When did the password become part of everyday life? Most people will have something to say about passwords. Some dislike them and hope for their elimination sooner rather than later. Some, specifically Ian Urbina in an article on The New York Times, see them as a fascinating extension of people and what makes us (and them) unique.
As Urbina puts it, “We despise them – yet we imbue them with our hopes and dreams, our dearest memories, our deepest meanings. They unlock much more than our accounts.”
We’re told not to choose passwords that have personal significance, and yet we attach details and sentimentality to them that makes them distinct, such as the name of our first pet or our first love. We break the rules because we’re more likely to remember things that mean something to us. But that’s also what makes them weak.
Still, we can’t win. Those who err on the non-personal side of caution are even more exposed. A recent article on Business Insider reported that ‘123456’ and ‘password’ were the most popular passwords of 2014. And those who determinedly stick with passwords that have personal significance will find that after coming up with something that fits the bill – eight digits or longer and a combination of letters, numbers and symbols – their password might not be quite as friendly as they thought it would be.
Creating a password is only half the problem – the other half is remembering it. I came across an article online, ‘6 tips for creating an unbreakable password that you can remember’. One that appealed to me, at both a personal and practical level, was using a line from your favorite song, taking the first letter from each word to form your password, and replacing some of the letters with numbers.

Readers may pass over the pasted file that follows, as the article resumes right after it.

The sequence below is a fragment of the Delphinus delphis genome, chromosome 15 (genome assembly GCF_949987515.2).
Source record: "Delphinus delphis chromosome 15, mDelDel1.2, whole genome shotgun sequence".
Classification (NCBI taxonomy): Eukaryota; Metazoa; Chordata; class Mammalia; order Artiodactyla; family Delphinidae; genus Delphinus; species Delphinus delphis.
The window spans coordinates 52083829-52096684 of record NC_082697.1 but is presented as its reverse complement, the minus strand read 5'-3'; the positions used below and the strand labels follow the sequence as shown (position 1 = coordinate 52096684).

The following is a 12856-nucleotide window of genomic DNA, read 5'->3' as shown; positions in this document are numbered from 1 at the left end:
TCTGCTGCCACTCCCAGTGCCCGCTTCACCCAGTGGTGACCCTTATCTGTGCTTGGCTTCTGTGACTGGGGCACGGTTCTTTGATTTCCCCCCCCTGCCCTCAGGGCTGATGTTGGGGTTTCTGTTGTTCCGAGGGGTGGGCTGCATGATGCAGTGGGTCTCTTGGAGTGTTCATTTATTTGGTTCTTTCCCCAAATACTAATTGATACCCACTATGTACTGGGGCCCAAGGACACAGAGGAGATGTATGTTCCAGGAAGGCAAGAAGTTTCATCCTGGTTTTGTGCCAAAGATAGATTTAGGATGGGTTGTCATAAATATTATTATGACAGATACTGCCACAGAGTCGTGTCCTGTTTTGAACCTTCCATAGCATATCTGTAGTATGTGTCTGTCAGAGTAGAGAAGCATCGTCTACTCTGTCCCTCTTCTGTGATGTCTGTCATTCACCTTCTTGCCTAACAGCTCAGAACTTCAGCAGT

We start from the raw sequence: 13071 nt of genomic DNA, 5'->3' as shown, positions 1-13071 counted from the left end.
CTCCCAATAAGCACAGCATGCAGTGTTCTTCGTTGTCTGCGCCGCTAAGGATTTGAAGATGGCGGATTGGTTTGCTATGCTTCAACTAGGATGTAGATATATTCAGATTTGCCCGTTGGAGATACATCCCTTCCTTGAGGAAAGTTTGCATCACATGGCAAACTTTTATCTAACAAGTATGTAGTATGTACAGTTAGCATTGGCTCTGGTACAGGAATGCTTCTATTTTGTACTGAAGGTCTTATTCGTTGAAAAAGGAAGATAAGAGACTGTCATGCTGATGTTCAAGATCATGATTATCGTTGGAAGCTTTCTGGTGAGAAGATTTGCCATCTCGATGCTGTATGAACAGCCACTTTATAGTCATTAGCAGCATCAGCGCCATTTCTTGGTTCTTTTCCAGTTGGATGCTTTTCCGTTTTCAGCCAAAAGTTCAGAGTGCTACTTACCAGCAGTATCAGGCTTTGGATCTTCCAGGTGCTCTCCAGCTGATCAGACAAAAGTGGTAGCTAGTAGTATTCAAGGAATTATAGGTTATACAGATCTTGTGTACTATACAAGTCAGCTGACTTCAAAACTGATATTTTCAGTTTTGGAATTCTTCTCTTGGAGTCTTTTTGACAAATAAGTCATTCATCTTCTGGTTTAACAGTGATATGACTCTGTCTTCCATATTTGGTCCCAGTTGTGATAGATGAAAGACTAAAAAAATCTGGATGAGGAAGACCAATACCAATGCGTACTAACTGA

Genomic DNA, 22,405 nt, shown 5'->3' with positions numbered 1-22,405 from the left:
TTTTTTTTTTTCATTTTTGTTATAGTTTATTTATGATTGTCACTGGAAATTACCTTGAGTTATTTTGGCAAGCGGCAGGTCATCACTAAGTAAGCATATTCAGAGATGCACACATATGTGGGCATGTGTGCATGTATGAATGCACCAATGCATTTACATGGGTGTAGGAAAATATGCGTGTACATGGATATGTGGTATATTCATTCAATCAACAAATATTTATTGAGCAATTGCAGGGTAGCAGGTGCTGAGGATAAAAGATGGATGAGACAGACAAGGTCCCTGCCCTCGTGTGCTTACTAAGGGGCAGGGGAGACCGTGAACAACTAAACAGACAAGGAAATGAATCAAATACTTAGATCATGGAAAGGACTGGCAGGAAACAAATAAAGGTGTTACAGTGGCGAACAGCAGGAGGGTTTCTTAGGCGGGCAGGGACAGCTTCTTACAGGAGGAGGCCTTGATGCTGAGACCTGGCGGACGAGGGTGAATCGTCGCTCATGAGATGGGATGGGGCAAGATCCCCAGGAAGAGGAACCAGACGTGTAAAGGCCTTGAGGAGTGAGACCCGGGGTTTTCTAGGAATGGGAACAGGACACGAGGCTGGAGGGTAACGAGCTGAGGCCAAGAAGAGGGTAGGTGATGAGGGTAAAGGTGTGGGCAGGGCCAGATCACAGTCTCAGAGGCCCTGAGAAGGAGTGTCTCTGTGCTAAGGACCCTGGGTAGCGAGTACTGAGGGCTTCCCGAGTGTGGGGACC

This still might leave people a little stumped – how many song lines can you remember if you follow the rule of having a unique password for every website?
There’s got to be a better way – or at least it’s coming. A 2014 article on CNBC noted that companies are starting to experiment with password replacements, including facial recognition and other biometric features such as a person’s fingerprint, voice, or behavioral patterns. Many of these techniques have been around for a while, and some have been implemented on some devices, but not on any widespread scale.
Cliff Richard once sang of rock ‘n’ roll, “They say it’s gonna die but honey, please let’s face it. They just don’t know what’s going to replace it.” The same could be said of the humble password. At least we still have rock ‘n’ roll.